Open banking is changing financial services worldwide, and the way consumers are accessing their account data and making payments will never be the same.
Thanks to the partnerships between the payments industry and fintech companies over the past decade, technology is bringing increased simplicity and interconnectedness to consumers’ financial data. Today, many consumers throughout the world can connect their bank accounts, paychecks and other funds directly to merchant sites, subscription services, money transfer apps and other financial services to create a seamless flow of personal financial management. And the possibilities are growing.
Open banking could easily evolve into a financial and shopping ecosystem where “all the things that you would need at a moment’s notice are at your fingertips and seamlessly integrated,” Chris Skinner, CEO of The Finanser Ltd., explained in a recent interview.1
The Benefits Flow to the Consumer
Sparked by the fintech revolution of the 2010s, open banking seeks to provide a robust payment solution that allows financial institutions to share customer account information among various partners—with the customer’s consent. It is, in essence, “a way of giving customers more control of their financial data, more control of how they use their account and more control over which channels they use to manage their accounts,” according to The Payments Association.2
“Simply put, open banking is based on the idea that a customer’s financial data belongs to the customer,” said Leigh Garner, Head of Industry Relations at Discover® Global Network in London.
With open banking, consumers can effortlessly use a broad range of spending and payment tools in combination. Connecting various banking and payment card accounts via open banking can enable customized products, faster access to credit and financing and more control over personal finances. Many consumers are already enjoying its benefits as various financial services are being integrated—from person-to-person (P2P) payments to consumer-to-business payments and more—with their banking institutions, investment accounts and credit reporting agencies, among others.
In fact, rather than naming it “open banking,” which can suggest a lack of privacy for consumers, Skinner suggested that it would be more appropriately called “seamless banking.”
In some markets, open banking is also bridging the gap between merchant and consumer as an efficient and secure form of payments acceptance. Open banking “is integrated into my life, so I don’t have to think about which bank or service I’m using,” Skinner said.
Open Banking Goes Global
Spurred by regulatory actions such as those in the U.K. and the European Union’s Payment Services Directive Two (PSD2), the push for open banking was aimed at increasing competition by breaking the lock of traditional financial institutions’ control over consumer data. As part of the initiative, regulations required the industry to strengthen e-commerce security, market third-party access to consumers’ financial accounts and improve customer authentication.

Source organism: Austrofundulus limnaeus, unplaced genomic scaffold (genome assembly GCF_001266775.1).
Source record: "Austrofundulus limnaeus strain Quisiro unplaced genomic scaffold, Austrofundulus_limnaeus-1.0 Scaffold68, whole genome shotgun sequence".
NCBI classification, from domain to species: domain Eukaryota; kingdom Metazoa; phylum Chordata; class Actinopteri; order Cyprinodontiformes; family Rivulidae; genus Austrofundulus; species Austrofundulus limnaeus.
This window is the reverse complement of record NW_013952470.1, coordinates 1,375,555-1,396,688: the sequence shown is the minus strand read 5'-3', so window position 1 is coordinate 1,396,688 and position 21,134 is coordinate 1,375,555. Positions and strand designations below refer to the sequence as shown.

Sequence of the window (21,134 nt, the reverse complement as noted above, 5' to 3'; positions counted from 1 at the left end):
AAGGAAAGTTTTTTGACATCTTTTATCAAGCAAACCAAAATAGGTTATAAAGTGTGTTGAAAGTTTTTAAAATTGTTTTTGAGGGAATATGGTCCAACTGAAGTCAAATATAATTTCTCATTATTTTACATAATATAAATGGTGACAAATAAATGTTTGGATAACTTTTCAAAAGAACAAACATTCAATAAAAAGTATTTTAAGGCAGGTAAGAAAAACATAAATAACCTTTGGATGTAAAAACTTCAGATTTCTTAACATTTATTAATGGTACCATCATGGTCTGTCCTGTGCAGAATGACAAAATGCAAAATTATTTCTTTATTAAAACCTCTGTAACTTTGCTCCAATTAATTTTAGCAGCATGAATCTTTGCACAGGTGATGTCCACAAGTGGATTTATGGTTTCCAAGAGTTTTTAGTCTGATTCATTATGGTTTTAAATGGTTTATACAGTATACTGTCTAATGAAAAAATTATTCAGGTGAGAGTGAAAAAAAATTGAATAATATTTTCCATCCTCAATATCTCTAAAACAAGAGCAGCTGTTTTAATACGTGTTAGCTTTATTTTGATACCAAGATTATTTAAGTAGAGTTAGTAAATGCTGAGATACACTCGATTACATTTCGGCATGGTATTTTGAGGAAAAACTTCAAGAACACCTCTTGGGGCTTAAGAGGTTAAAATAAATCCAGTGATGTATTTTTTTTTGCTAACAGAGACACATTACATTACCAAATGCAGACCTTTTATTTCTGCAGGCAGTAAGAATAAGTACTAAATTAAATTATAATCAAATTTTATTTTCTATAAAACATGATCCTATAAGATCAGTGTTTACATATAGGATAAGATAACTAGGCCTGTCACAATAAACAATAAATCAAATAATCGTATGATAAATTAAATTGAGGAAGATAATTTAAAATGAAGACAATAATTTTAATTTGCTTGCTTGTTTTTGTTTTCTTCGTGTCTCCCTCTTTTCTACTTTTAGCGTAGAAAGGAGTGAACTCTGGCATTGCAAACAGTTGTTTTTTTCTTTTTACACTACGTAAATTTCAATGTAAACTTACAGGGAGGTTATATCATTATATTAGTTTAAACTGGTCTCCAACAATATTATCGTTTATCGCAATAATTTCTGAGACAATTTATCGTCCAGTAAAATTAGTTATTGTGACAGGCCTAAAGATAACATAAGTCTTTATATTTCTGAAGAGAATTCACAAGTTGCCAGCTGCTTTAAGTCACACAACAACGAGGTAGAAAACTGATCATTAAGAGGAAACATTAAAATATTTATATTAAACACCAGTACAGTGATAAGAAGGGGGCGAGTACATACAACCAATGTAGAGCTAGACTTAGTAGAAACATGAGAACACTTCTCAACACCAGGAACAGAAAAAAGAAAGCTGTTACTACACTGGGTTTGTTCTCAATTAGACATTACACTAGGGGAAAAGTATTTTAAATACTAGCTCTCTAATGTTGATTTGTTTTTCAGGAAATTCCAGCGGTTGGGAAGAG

Today, the push for open banking is global, and consumers are responding. The U.K., as a global leader, has witnessed a 60% increase in active open banking users3 as more than 5 million users in that country are already taking advantage of open banking.
In the U.S., the Financial Data Exchange (FDX) is seeking to create a standard for data sharing among financial services. Currently, it reports 32 million consumer accounts are using the FDX API to power open banking and open finance.4
In Australia, four of the country’s largest banks required data sharing, starting in July 2020.5 And with over 14,000 financial institutions in the U.S., the country is expected to become the next frontier for open banking as interest grows in innovative payment experiences.
Open Banking is the Gateway to Open Finance
The introduction of open banking is just the beginning, Skinner and others suggest, as it is creating substantial changes throughout the global financial journey. Open banking is quickly leading to a broader concept of “open finance,” which can connect an expanded array of consumer services with virtually any industry that delivers services to consumers.
“Over the next decade, you’ll start to see open finance starting to integrate open health, and open wealth, and open travel, and open retail and more services into a complete system,” said Skinner.
Importantly, these open financial services also promise to deliver new retail and financial opportunities in underserved communities by extending the flow of financial information among a larger pool of institutions. This interconnectedness can further inform credit scoring models to bring about more meaningful insight into lending decisions and expand the availability of credit.
Indeed, the move has the potential “to reshape financial services as we have known them, touching everything from the way large companies do business to retail, small and midsize enterprises and all aspects of personal finance and households, including mortgages and insurance.”9
Just how quickly these new capabilities reach various markets around the world, though, remains to be seen. As Leigh Garner at Discover observed: “The technical solutions are there, but often consumer adoption takes longer than anticipated.”